TechEd NA 2014–SCVMM Bare Metal Host Deployment

Speakers: Damian Flynn, MVP and Marc Van Eijk, MVP.

Confusing topic for many. The guys are very experienced in the real world so a good session to take notes from and share.

Environment Preparation

  • Rack the servers and configure the BMC card.
  • Build an OS image and add it to the library.
  • Configure DNS aliases for BMCs, set up certs (if required), and set up VMM Run As profiles, e.g. join a domain, log into BMC, etc.

Infrastructure Services

  • Set up WDS for SCVMM
  • You need a DHCP scope for your bare metal hosts for the deployment phase. The hosts will get static IPs after deployment.
  • Prep SCVMM – Import WDS, add OS image to the library (and refresh), add a Run As account for the domain join, and add a Run As account for the BMC.

The deployment

  • Configure the networking stack in SCVMM
  • Do a deep discovery to get hardware of the host
  • Deploy the VHD as boot-from-VHD on the host, install drivers, join domain, configure networking, enable Hyper-V,  etc.


Concepts of the network in SCVMM

  • Logical network: A role
  • Network site: Part of logical network
  • Subnet/VLAN ID: A subnet that’s a part of a site
  • IP Pool: A pool of IPs for a subnet

A VM Network is an abstraction of a logical network. Required to connect NICs to a logical network.

Demo of Logical Network

Marc asks who has used VMM. Almost everyone. Who has done bare metal deployment: Very few. Who was successful first time: one brave person puts his hand up (I mock him – seeing as he is a friend).

Marc does:

  1. Create a host group.
  2. Creates a logical network called management. He sets VLAN-basd independent networks. There will be converged networks that are split up based on VLANs.
  3. Creates a network site called host that is set to be available on the host group. He sets a VLAN on 0 for PXE boot, and sets the IP subnet.
  4. Additional network site for Live Migration with a different VLAN
  5. Then he adds a third site for cluster communications with a VLAN. So one logical network with 3 network sites.
  6. Creates IP pools for each network site. Use to assign static IPs during deployment. Configures gateway and DNS settings for the management network.

Note that there is no need to do anything special to enable NVGRE. No subnets, logical networks, or anything else. A check box was left checked to allow NVGRE to be used when creating the logical network.

  1. Creates a new logical network called Cloud Network. This is what would appear in WAP when a customer creates a virtual network – so choose a suitable name.
  2. Checks “allow new VM networks ….” to use NVGRE.
  3. Creates a site with a VLAN and associates with the host group.
  4. Now he creates an IP pool for that site/logical network. The number of IPs in the pool will limit the number of VMs. No DNS or gateway settings.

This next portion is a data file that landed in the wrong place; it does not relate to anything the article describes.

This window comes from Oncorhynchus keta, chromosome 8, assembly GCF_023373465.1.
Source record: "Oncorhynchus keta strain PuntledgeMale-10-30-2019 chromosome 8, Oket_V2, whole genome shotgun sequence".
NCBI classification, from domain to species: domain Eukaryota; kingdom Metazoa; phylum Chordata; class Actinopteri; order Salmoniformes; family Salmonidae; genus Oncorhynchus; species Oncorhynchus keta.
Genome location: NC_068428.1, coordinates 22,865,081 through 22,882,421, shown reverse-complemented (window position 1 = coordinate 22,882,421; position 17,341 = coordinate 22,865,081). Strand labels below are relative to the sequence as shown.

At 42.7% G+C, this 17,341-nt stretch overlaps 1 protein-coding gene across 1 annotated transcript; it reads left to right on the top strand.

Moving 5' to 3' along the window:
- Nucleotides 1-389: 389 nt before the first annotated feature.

So now we have two logical networks: Management and Cloud Network. The Cloud Network appears to be used for the PA Space.

  1. A third logical network called tenant VLANs
  2. Network site: Names the site after the VLAN ID.
  3. Adds more network sites, named based on the VLAN IDs.
  4. Adds IP pools.


These VLANs appear to be used for tenants.

  1. Creates VM network for host/management.
  2. Creates VM network for cluster.
  3. Creates VM network for live migration.
  4. Creates a VM network for tenant A and another for tenant B

Back to presentation.

Network Design

Note that for VMM to create a team, you need to create a logical switch. BAD! Needless creation of virtual switches and limits things like RDMA. Complet convergence also not good for some storage, e.g. RDMA or iSCSI storage. Might do some convergence and non-converge your storage networks.

Benefit of logical switch

Repeatable consistency.

Note: also required for NVGRE, unless you want to go to PowerShell hell.

The design they are deploying:



  1. Create an uplink port profile to define a NIC team. This one is created for HNV/Tenants. Selects the Cloud Network and the tenant VLAN network sites. Also makes sure the enable NVGRE check box is left enabled.
  2. Creates an uplink port profile for the mangagement network. Now adds the cluster, host, and live migration network sites.

What he’s done: configure the above two network teams from the diagram and defined which networks will pass through the respective teams.

  1. Creates a logical switch for management. Selects the management uplink port profile and selects the teaming option. Even if you have just one NIC, you can add a NIC later and join it to the team. Now to define the convergence by adding virtual ports. A step in this is to define port classification – this does QoS. Select Host Management and match with management network – repeat for the reset of management networks.